This is an interesting take on improving the workplace climate. Funding agencies in the UK are now tying funding decisions to whether or not an institution has demonstrated adequate or exemplary accommodation for diversity. The program, called Athena Swan in the UK, has a number of resources available for departments/institutions to perform a self-assessment on workplace climate. Part of their process builds in statistics and data to demonstrate effectiveness. I see this as a positive trend because by tracking our efforts to be a more inclusive environment we might be able to see which efforts work and which do not. The program in the US will be called STEM Equity Achievement Change (SEA Change), but so far there is very little information on when this program will be rolling out or what it will entail. I hope that this can provide departments with the tools for handling difficult situations because very often the people in charge have little experience in issues like this.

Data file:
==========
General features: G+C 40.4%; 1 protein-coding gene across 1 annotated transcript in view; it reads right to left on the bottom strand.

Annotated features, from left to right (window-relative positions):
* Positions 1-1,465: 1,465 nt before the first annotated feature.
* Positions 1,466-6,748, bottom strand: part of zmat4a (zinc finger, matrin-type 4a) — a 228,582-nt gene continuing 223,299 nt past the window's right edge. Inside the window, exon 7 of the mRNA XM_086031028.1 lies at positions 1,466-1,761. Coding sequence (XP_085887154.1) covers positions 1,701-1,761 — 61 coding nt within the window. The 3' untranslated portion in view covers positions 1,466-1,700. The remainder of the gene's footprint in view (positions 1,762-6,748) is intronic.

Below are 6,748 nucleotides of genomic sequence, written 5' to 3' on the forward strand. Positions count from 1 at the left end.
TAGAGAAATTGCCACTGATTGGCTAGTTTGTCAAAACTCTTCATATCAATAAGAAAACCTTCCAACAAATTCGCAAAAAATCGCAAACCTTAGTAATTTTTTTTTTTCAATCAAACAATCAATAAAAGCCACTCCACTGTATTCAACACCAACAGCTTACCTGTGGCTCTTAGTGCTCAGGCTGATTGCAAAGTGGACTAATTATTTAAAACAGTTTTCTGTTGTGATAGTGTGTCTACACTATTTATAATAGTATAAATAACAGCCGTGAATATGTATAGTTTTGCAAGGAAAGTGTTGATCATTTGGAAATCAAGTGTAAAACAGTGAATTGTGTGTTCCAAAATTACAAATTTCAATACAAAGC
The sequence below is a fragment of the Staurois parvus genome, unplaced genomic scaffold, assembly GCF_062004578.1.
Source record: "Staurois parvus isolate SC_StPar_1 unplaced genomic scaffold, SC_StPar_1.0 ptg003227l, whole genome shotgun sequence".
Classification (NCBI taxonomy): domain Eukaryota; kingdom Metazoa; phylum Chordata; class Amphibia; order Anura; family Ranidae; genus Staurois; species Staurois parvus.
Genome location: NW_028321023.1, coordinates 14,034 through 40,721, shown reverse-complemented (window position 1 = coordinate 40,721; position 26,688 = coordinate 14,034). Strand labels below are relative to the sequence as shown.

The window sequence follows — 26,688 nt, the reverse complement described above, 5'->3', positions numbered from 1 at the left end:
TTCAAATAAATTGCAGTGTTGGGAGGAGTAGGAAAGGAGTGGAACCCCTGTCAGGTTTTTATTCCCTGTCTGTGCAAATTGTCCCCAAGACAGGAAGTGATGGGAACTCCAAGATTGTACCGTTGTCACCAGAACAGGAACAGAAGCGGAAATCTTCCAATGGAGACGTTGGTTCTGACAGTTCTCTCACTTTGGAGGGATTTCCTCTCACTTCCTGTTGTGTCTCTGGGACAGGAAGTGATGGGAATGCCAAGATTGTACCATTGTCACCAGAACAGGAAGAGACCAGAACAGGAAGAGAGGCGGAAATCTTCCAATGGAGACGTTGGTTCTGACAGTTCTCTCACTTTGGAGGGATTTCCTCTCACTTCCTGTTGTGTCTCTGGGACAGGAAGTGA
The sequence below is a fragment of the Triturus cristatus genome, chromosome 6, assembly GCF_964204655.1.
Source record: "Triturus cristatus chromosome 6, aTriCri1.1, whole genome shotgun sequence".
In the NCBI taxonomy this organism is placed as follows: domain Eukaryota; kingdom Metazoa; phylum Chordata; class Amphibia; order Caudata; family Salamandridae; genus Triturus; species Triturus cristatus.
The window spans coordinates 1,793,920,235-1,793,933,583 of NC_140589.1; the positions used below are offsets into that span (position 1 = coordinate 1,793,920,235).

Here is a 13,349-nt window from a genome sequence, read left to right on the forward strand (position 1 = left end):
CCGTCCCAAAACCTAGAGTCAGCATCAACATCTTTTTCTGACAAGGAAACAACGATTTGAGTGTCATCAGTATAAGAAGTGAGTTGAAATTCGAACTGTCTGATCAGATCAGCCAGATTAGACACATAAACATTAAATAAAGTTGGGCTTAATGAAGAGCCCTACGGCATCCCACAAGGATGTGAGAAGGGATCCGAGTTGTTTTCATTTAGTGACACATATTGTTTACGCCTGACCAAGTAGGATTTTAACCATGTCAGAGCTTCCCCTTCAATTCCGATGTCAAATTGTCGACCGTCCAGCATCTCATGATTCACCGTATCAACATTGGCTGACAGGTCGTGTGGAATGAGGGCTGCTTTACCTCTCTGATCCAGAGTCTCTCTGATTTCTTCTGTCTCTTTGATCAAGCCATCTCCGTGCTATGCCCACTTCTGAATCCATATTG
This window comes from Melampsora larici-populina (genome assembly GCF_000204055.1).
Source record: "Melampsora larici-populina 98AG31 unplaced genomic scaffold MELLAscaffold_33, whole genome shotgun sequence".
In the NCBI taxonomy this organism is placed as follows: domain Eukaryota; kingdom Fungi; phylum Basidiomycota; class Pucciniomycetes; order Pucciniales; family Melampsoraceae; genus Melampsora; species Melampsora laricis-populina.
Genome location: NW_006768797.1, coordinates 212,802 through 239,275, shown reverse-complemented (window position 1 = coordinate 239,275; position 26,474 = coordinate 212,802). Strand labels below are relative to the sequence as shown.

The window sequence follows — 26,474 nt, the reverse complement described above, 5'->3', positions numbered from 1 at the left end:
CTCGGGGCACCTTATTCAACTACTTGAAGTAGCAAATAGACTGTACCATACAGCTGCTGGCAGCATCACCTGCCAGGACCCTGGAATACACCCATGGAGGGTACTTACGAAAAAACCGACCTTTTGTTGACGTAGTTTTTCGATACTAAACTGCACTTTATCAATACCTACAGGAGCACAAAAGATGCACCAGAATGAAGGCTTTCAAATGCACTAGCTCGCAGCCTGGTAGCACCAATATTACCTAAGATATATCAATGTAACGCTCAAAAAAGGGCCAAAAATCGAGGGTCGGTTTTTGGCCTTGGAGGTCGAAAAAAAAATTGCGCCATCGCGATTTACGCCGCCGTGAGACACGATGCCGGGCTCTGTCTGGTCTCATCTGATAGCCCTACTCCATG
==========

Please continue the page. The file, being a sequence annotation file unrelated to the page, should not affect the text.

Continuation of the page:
Liz Logan and Lauren Andrews both successfully defended their PhD theses within a week of one another late last year (2015). They are both now continuing their work in glaciology through gainful employment! Liz has accepted a postdoc with Patrick Heimbach and is enjoying life on main campus in ICES. She is working on modeling accumulation in Greenland. Lauren is moving to NASA-Goddard to take a postdoc with Tom Neumann (and others) to work on deriving Greenland strain rates from the Landsat archive.
Lauren Andrews interpreted the complex nature of the subglacial drainage system from Greenland using a suite of observations from the surface (GPS-based velocities and uplift; weather station data) and the subsurface (moulin and borehole pressure variations). It's not a simple story, but it highlights the complex nature of the Greenland subsurface environment.
Colleagues Joe MacGregor and Mark Fahnestock together with others mapped the stratigraphy of the Greenland ice sheet using ice-penetrating radar data.